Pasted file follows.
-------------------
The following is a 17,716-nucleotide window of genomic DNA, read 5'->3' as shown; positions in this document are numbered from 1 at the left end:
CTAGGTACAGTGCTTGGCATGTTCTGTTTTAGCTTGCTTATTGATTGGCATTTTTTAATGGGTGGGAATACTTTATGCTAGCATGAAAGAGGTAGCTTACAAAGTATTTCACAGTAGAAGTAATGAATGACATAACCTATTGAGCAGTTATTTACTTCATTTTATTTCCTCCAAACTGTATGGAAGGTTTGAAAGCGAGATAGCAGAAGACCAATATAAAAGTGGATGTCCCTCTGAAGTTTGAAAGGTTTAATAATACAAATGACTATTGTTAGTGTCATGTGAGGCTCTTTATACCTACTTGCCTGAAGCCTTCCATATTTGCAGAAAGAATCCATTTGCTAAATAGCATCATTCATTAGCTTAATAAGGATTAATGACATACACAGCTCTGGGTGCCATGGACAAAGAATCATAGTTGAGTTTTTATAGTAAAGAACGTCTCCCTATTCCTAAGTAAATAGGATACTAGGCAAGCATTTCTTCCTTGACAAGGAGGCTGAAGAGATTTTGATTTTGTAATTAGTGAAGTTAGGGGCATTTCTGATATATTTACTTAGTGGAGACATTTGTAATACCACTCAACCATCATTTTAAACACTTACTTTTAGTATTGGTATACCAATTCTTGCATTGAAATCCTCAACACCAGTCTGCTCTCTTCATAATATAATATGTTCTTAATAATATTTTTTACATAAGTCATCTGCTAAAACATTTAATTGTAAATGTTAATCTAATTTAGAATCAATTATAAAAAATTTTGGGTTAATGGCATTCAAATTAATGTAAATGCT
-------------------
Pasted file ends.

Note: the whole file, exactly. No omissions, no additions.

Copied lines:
The following is a 17,716-nucleotide window of genomic DNA, read 5'->3' as shown; positions in this document are numbered from 1 at the left end:
CTAGGTACAGTGCTTGGCATGTTCTGTTTTAGCTTGCTTATTGATTGGCATTTTTTAATGGGTGGGAATACTTTATGCTAGCATGAAAGAGGTAGCTTACAAAGTATTTCACAGTAGAAGTAATGAATGACATAACCTATTGAGCAGTTATTTACTTCATTTTATTTCCTCCAAACTGTATGGAAGGTTTGAAAGCGAGATAGCAGAAGACCAATATAAAAGTGGATGTCCCTCTGAAGTTTGAAAGGTTTAATAATACAAATGACTATTGTTAGTGTCATGTGAGGCTCTTTATACCTACTTGCCTGAAGCCTTCCATATTTGCAGAAAGAATCCATTTGCTAAATAGCATCATTCATTAGCTTAATAAGGATTAATGACATACACAGCTCTGGGTGCCATGGACAAAGAATCATAGTTGAGTTTTTATAGTAAAGAACGTCTCCCTATTCCTAAGTAAATAGGATACTAGGCAAGCATTTCTTCCTTGACAAGGAGGCTGAAGAGATTTTGATTTTGTAATTAGTGAAGTTAGGGGCATTTCTGATATATTTACTTAGTGGAGACATTTGTAATACCACTCAACCATCATTTTAAACACTTACTTTTAGTATTGGTATACCAATTCTTGCATTGAAATCCTCAACACCAGTCTGCTCTCTTCATAATATAATATGTTCTTAATAATATTTTTTACATAAGTCATCTGCTAAAACATTTAATTGTAAATGTTAATCTAATTTAGAATCAATTATAAAAAATTTTGGGTTAATGGCATTCAAATTAATGTAAATGCT